Yarra Man: Make the TAC Cup an under-23 competition

By Tavis Perry

I’ve often wondered if the AFL has got it right with the TAC cup. There’s no doubt that most of the players who are drafted come out of this competition, but I wonder if the AFL could utilise the TAC Cup better as a breeding ground for potential players. I think it would better serve its purpose as an under-23 national competition.
There’s no doubt that clubs put a significant focus on their recruiting departments. And the longer the draft has been in operation, the more accurate the recruiters seem to have become at selecting the best talent. Over the past three years a massive percentage of the top 10 in the draft, in particular, have gone on to become regular senior players.
A popular word in AFL circles is “rebuilding”. It insinuates that the team in question is off-loading older players and giving their kids senior games. Sides implement this in the knowledge that they are going to languish near the bottom of the ladder for a while, but then improve as their kids develop together.
I don’t think this process makes a lot of sense. Sydney seems to have a more logical process in place, where they recruit players with senior AFL experience who’ve lacked opportunity at their previous AFL club. Players like Rhyce Shaw and Martin Mattner have slotted straight into their side and made an impact, at basically the same cost to the club as a teenager out of the TAC competition. This ensures that they remain competitive and have a more structured approach to which juniors they try to develop.
It’s hard to argue that the top 10 to 20 picked in each draft is likely to forge themselves a successful AFL career, but the rest of the players drafted seem to require substantially more investment from the club, and even then are no certainty to get one game, let alone a hundred. There are a variety of reasons for this, notably the unpredictability of how much physical development they have left, the limited information clubs have on how motivated they are to play at the elite level, and the fact that most of the players drafted have limited life experience and some don’t appreciate the opportunity presented to them.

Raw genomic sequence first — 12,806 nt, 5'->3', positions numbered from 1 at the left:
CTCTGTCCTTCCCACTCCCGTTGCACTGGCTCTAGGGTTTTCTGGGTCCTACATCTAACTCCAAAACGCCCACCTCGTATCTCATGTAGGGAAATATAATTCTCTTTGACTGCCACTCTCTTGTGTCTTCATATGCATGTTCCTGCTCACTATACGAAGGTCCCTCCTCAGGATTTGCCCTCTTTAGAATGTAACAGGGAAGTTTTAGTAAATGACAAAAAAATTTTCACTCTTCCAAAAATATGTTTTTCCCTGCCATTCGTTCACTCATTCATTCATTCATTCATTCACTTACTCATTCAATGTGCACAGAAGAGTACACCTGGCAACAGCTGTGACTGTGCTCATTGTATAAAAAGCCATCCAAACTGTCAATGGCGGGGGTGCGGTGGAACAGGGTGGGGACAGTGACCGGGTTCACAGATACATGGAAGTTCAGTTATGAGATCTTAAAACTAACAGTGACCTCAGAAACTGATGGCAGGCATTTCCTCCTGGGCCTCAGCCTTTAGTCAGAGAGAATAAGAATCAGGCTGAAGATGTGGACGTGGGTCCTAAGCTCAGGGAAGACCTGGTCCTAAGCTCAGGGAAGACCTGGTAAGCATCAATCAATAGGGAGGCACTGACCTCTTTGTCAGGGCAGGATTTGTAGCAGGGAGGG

An under-23 competition would be of a lot higher standard than the current under-18 competition. It would help give recruiters a better awareness of how potential draftees were likely go at AFL level. Players would also be more physically, emotionally and mentally developed and therefore have a greater ability to “walk” straight into an AFL side, meaning the investment of each club would be less. Of course, the elite 17- and 18-year-olds who are good enough to make an under-23 side could still be drafted, but clubs would have a more accurate idea of the player and person they would be recruiting if they held off until the player was older.
The suggestion that Richmond should retire most of their players over 30 is fraught with danger. There’s no doubt the players in this age bracket are on significantly higher wages than any draftee, but at least the club and coach knows exactly what their output is going to be. Giving them another season may increase their motivation and, subsequently, their performance.
So apart from losing a raft of experience, Richmond would also lose the chance of short-term success. If they happen to draft kids, invest a lot of years in development, and get the same output from those kids as they’ve had from Jarrod Oakley-Nicholls, Jay Schultz, Dan Connors and Tom Hislop the consequences could be dire.
Surely it’d be in Richmond’s interests to recruit players who are slightly older, more developed and more likely to make an immediate impact. This is what an under-23 competition would provide.

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